Risk of Nephrectomy in Previous Living Kidney Donors Academic Article uri icon

  •  
  • Overview
  •  
  • Research
  •  
  • Identity
  •  
  • Additional Document Info
  •  
  • View All
  •  

abstract

  • BACKGROUND: For patients with a solitary kidney, such as living kidney donors, the surgical treatment of renal tumors may result in loss of function of the remaining kidney. METHODS: We conducted a retrospective, matched cohort study to determine the long-term risk of partial or total nephrectomy in previous living kidney donors compared to healthy nondonors. We reviewed the predonation charts for all living kidney donors in Ontario, Canada between 1992 and 2010 and linked this information to provincial healthcare databases. RESULTS: We matched 2119 donors to 21190 nondonors from the general population with similar baseline health. The median length of follow-up was 9.5 years (maximum 21.7 years). The rate of nephrectomy in follow-up was lower in donors versus nondonors (0 vs. 1.78 per 10000 person years; P = 0.037). In a subset of 1773 donors matched to 1773 healthy nondonors with renal imaging (median follow-up 7.6 years, maximum 21.0 years), the rate of nephrectomy was not statistically different in donors versus nondonors (0 vs. ≤5 per 10000 person years; P > 0.08). CONCLUSION: No living kidney donor in our cohort received a partial or total nephrectomy of their remaining kidney during our follow-up period. Although we will continue to follow people in this study, these interim results are reassuring for the safety of kidney donation.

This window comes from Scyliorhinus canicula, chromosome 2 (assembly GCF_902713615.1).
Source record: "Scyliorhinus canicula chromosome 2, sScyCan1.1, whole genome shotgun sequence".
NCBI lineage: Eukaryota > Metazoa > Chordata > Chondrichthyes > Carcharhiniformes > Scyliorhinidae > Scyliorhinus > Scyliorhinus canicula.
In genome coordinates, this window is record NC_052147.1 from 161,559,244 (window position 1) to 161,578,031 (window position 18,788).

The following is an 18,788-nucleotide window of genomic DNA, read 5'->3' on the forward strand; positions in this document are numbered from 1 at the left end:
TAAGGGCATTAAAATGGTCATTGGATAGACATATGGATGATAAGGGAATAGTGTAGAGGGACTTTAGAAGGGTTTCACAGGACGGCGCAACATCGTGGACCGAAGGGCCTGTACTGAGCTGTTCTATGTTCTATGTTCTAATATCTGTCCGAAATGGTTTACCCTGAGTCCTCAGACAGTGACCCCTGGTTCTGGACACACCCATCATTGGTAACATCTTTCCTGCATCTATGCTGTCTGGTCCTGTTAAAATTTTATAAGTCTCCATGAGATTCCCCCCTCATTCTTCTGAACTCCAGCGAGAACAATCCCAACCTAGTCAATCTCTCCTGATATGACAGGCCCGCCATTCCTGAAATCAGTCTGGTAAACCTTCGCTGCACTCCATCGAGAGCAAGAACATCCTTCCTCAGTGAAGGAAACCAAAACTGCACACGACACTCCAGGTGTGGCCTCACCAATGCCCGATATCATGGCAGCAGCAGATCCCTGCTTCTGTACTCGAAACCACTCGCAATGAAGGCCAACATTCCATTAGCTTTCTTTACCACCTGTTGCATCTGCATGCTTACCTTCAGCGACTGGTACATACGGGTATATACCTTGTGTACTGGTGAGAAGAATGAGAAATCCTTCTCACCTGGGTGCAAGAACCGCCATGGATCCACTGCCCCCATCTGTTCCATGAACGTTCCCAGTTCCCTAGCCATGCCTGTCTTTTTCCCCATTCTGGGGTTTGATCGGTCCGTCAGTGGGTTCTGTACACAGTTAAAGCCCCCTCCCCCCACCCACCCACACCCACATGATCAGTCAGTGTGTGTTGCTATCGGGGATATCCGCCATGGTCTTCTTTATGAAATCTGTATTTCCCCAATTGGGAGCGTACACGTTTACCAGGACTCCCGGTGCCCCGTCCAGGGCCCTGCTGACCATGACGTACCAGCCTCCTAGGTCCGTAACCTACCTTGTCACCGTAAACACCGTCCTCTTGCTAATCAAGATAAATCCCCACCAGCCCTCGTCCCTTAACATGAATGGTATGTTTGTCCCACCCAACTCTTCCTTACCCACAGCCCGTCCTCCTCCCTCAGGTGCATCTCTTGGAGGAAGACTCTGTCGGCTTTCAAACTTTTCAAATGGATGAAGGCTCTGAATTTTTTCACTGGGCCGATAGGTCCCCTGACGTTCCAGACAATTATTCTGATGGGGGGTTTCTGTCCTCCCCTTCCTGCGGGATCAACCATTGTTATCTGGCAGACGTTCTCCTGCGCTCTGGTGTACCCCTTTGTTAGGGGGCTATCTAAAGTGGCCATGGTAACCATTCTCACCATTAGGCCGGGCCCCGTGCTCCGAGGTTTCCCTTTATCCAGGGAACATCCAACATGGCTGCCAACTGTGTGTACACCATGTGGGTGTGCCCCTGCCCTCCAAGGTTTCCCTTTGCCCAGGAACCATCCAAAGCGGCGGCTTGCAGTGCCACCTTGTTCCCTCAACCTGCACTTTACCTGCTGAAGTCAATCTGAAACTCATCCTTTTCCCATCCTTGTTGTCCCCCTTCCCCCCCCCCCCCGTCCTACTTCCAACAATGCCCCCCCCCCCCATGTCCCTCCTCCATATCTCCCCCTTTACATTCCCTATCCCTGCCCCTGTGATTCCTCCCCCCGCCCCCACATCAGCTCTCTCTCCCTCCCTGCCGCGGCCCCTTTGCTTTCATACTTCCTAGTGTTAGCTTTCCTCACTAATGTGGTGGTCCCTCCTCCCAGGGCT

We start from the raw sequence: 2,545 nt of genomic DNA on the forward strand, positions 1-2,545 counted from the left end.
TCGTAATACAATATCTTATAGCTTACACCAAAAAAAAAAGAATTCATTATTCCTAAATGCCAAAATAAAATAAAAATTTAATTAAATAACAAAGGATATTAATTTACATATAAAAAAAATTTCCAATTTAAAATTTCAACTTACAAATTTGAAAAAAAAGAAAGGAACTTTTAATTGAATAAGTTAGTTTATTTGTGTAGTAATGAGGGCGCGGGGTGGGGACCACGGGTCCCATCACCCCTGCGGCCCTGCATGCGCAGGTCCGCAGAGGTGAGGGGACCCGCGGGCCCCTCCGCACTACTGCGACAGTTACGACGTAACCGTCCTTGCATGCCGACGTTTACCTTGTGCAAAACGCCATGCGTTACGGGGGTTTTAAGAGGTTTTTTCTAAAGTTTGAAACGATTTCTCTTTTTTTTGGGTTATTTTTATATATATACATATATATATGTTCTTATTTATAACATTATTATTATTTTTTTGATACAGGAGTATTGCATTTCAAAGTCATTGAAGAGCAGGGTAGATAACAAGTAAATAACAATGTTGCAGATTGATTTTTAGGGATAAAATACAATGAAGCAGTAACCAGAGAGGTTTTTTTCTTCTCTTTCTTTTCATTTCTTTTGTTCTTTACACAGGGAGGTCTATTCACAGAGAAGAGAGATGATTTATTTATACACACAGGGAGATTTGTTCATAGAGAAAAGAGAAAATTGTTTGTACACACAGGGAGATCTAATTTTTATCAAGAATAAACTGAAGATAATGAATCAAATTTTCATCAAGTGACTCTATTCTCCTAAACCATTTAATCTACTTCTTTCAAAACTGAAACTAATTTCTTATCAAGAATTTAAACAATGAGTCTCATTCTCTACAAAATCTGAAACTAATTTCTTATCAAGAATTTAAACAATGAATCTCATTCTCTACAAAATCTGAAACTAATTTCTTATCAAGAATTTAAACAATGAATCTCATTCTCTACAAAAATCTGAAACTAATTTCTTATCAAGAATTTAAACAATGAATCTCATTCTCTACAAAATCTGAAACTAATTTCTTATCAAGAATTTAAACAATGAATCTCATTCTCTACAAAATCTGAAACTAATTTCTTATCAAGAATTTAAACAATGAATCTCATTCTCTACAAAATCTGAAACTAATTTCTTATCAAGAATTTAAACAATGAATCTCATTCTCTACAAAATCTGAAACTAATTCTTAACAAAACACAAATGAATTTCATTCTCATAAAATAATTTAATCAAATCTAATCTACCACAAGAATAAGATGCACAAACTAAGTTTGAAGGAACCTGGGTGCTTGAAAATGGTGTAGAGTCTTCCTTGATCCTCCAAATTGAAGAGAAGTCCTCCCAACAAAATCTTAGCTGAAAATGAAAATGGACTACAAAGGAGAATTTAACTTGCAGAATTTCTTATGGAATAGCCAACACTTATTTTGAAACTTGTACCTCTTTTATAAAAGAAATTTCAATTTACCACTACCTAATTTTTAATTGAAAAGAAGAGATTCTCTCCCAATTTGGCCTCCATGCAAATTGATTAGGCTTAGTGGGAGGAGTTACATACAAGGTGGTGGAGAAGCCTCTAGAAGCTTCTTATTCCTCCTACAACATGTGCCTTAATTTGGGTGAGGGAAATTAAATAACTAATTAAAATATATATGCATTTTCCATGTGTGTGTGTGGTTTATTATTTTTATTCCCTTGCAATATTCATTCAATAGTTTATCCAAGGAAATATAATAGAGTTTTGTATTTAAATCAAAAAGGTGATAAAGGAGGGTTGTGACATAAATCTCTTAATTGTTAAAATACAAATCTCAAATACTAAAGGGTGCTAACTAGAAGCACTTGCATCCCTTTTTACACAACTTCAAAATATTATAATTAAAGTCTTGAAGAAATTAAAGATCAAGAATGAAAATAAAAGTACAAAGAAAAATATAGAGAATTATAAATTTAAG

authors

  • Ordon, Michael
  • Welk, Blayne
  • McArthur, Eric
  • Lam, Ngan N
  • Lentine, Krista L
  • Nguan, Chris
  • Garg, Amit

publication date

  • June 2016